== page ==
Raising Royalty: Color Coded Children

A couple of years ago my husband and I attended a retreat at Bear Creek Ranch where “The Color Code” by Taylor Hartman, Ph.D. was used to profile our personalities. It was interesting to learn so much about myself. I mean, I already knew these things about myself, I just didn’t know that there were so many others that have similar personality patterns. It helped me identify my strengths (The description in the book made me feel pretty good about my particular personality!) and it pointed directly at my limitations. I thought there might be something wrong with me. But the list of limitations helped me understand that I can overcome them--becoming more charactered.

First Edition: Color Code
(Book Title changed in 2007)
“Oh, how I wish we could have known about the different personalities when we were raising you,” my dad said to me one afternoon. 

“Then you would have known what my problem was?” I asked him jokingly. I am completely opposite than my older sister whom he understood. Me, not so much. He admitted that it was difficult to parent me because he just couldn't figure me out.

Now I am a parent of five very different kids, but I have the Color Code!

I love knowing and understanding my children. So we profiled each of them--Color Coded them. I began to see how each personality has certain motivations, needs, strengths and limitations. I didn’t do it to “label” them, but to understand them and give them what they need. We don’t pick on each other about our personality color, or talk down about one another. It is just a way of understanding each other more deeply.

The People Code
(Different title--same great book)
There are 4 colors representing the core motive of the four personalities (not behaviors.) Check out the Color Code website to read more about each personality in depth. They even have a free personality test.

Here is a brief overview directly from their website:


Red are the power wielders. Power: the ability to move from point A to point B and get things done, is what motivates and drives these people. They bring great gifts of vision and leadership and generally are responsible, decisive, proactive and assertive.


Blue are the do-gooders. Intimacy: connecting, creating quality relationships and having purpose, is what motivates and drives these people. They bring great gifts of quality and service and are generally loyal, sincere, and thoughtful.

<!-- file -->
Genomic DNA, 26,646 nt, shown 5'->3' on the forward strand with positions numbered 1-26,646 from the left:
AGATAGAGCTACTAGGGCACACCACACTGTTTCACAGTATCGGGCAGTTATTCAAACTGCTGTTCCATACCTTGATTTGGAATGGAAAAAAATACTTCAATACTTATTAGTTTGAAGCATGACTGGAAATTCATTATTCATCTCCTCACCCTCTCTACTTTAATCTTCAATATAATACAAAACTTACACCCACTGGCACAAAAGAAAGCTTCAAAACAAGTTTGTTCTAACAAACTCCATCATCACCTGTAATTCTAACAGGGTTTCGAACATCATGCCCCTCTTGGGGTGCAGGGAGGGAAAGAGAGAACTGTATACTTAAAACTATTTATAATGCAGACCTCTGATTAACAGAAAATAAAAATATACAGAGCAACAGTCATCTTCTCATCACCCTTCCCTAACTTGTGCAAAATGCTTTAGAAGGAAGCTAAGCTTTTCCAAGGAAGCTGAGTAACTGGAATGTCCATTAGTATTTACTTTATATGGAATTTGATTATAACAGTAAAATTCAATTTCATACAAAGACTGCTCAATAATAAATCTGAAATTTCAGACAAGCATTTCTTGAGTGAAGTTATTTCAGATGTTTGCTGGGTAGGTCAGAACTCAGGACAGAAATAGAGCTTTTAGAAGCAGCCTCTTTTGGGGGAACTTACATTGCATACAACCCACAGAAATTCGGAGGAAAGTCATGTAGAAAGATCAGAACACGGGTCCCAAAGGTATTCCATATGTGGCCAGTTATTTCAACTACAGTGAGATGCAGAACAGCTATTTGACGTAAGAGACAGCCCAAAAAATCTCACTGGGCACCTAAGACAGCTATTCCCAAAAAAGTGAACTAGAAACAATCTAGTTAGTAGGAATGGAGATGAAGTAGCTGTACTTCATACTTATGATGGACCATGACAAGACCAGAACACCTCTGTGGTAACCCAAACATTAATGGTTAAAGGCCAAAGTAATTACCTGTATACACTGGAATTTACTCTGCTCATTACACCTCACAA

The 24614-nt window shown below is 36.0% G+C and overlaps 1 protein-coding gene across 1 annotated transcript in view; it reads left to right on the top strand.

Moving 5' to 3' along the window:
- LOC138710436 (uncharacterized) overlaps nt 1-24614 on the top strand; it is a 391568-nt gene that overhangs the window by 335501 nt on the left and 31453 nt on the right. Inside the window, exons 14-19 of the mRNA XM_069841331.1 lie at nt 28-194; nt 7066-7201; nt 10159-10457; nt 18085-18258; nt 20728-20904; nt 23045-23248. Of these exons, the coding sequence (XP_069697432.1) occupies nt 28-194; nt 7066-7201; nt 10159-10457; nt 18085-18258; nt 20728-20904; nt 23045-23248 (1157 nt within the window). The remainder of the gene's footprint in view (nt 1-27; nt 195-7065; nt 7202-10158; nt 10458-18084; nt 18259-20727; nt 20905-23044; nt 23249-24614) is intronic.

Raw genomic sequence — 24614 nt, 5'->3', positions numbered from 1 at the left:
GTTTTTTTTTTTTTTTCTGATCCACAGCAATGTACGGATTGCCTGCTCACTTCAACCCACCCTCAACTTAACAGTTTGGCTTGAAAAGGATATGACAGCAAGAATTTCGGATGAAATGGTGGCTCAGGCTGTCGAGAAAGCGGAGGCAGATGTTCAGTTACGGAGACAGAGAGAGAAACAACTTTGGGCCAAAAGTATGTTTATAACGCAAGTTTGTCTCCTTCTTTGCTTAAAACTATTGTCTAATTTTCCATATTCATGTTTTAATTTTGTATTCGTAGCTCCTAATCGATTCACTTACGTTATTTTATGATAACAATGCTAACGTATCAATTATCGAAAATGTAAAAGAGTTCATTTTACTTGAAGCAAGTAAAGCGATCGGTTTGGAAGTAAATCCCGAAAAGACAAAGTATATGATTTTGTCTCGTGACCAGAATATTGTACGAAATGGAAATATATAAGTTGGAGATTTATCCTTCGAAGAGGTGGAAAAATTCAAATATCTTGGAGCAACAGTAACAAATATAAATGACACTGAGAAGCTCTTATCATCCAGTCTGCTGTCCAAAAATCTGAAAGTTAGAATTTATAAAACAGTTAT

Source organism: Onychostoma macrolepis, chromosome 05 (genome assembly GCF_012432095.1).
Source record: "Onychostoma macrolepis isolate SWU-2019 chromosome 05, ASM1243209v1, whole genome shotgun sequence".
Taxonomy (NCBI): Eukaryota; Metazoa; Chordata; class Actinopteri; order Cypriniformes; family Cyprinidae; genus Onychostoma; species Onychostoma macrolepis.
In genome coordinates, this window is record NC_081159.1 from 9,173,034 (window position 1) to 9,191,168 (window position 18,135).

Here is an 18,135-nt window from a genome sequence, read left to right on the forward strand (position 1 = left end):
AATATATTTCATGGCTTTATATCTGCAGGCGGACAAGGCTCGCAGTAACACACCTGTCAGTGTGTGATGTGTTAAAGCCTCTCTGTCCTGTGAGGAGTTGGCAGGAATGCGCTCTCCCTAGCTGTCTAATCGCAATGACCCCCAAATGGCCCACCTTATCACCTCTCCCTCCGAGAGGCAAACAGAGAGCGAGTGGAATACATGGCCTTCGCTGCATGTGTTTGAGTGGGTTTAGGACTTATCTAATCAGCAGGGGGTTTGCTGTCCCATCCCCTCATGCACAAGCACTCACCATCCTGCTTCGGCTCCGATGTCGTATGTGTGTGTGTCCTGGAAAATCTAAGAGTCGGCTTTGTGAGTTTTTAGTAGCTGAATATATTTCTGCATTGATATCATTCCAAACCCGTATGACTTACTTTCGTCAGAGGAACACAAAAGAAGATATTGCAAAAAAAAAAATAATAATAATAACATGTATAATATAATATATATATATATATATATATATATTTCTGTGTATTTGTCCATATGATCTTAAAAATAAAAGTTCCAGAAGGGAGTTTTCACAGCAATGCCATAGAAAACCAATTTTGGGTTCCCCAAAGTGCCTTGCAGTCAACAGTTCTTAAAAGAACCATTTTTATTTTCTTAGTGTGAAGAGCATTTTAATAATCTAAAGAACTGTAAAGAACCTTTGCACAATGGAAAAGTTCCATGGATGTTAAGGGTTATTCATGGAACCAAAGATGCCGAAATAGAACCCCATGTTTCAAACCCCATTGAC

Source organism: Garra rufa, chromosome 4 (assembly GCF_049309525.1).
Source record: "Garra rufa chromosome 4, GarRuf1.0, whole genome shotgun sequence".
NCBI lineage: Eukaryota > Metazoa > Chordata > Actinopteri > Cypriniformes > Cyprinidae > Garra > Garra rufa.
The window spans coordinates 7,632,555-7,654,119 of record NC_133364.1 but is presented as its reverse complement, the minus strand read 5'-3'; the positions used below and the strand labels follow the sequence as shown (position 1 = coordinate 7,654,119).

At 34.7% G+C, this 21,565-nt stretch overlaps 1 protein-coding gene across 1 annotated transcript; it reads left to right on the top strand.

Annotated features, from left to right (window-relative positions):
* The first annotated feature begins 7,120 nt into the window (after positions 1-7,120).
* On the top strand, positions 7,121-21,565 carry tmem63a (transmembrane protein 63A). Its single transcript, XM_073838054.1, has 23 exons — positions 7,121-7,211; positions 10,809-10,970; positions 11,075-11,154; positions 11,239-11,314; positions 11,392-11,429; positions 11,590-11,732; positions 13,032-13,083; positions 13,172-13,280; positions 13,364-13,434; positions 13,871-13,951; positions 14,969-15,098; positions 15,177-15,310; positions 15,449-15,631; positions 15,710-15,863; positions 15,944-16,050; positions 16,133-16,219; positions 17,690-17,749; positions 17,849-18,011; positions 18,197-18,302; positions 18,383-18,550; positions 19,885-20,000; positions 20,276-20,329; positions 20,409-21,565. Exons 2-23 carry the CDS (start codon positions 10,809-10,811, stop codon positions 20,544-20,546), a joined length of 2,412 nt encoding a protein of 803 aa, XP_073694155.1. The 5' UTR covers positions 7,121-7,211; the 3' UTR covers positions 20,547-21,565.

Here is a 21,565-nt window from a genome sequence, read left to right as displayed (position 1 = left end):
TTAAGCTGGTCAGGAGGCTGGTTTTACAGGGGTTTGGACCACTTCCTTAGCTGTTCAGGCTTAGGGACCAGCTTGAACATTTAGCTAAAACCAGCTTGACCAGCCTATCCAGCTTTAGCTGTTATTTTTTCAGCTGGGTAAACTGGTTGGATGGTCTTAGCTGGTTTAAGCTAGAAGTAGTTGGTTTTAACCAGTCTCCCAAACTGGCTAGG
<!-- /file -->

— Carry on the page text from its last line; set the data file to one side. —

White are the peacekeepers. Peace: the ability to stay calm and balanced even in the midst of conflict, is what motivates and drives these people. They bring great gifts of clarity and tolerance and are generally kind, adaptable, and good-listeners.


Yellow are the fun lovers. Fun: the joy of living life in the moment, is what motivates and drives these people. They bring great gifts of enthusiasm and optimism and are generally charismatic, spontaneous, and sociable.

Here’s the rundown of my family:

Kevin (my husband) ~ Red Personality
Heatheraine ~ White Personality

Princess Pink ~ Blue Personality (very relational)
Warrior Princess ~ White Personality (just like mommy!)
Sir Handsome ~ White Personality (with secondary intense red)
Princess Buttercup ~ Yellow Personality (very fun loving)
Queen Vee ~ Red Personality (very strong, after all, she is the queen!)

As you can see, I have all the colors in my family. It gets a little difficult to keep up with all their motivations if I didn’t have it described out for me in a book. (Thank the Lord, and Taylor Hartman!) 

Intentional Parenting

With this information about each of them, I can then do some intentional parenting. 

I can choose discipline tactics more wisely, according to what "reaches them." For example, Queen Vee is a Red personality, who doesn't really care about feelings so doesn't show remorse. But if she has to say "I'm sorry" it is admitting she is wrong and Reds have problem admitting when they are wrong.

I am getting to know each of my children's needs and how to fulfill them. Blue personalities need people, so I am sure to get Princess Pink together with her friends periodically. White personalities need alone time, so I make sure Warrior Princess has enough quiet time.

I am able to teach and homeschool them with the right motivation. The best example is that Princess Buttercup is a Yellow personality and is motivated by fun. So I make games, sing silly songs and even let her act out the words she reads on her phonics page. She gets her work done correctly (and faster) if there is an element of fun.

Me as a Parent:

I am a White personality and can be wishy-washy when the kids ask me too many questions. My red children (Queen Vee and Sir Handsome) will ask and ask and ask until they get a definitive answer. YES OR NO. I've learned to be less wishy-washy not only for their sake, but for all of them. They've taught me to be a better White personality and mother.

The list goes on. I love getting to know my children and watch them grow and change. The greatest thing about personality profiling them is to teach them to be the best person they can be and help them push past their weaknesses. (After all, that's what I am trying to do for myself, overcome my limitations and become a charactered person.) I think it's great to give them a head start to help them know themselves. So many of us barely knew ourselves as children, teens and even some as adults.

I look forward to posting ideas on how to parent each of the colors. (See links below.)

Other Articles in this Series:

Links to The Color Code online: Website ~ Facebook ~ Book on Amazon